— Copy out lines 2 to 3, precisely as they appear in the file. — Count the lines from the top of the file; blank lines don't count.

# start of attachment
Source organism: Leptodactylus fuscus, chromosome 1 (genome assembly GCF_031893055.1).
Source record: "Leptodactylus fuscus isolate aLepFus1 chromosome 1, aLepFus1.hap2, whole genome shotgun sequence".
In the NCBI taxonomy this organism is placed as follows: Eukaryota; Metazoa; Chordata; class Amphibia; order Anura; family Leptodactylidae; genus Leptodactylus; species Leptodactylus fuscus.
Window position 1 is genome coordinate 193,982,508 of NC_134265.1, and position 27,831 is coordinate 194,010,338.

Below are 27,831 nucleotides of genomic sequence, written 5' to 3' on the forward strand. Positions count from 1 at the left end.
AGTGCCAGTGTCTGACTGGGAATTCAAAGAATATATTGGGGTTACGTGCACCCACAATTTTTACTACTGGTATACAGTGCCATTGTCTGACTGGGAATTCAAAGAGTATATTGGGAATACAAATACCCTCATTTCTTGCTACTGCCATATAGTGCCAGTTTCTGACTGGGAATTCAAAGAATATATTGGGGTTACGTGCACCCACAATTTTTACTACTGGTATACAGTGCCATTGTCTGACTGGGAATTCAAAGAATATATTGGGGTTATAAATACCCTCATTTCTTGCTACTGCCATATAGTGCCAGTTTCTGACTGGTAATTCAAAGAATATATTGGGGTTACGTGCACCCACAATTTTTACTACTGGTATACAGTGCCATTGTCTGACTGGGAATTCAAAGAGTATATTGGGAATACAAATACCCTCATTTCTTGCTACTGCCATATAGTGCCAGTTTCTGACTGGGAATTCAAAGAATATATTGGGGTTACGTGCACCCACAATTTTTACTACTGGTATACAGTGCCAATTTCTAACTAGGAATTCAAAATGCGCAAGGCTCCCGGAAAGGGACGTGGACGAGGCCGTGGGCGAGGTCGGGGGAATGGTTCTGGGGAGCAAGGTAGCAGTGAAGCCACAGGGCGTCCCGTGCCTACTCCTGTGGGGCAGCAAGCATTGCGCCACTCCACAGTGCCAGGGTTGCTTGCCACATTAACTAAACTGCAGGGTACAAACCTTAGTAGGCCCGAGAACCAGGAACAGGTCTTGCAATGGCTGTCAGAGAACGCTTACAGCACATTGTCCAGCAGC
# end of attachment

Source record: "Leptodactylus fuscus isolate aLepFus1 chromosome 1, aLepFus1.hap2, whole genome shotgun sequence".
In the NCBI taxonomy this organism is placed as follows: Eukaryota; Metazoa; Chordata; class Amphibia; order Anura; family Leptodactylidae; genus Leptodactylus; species Leptodactylus fuscus.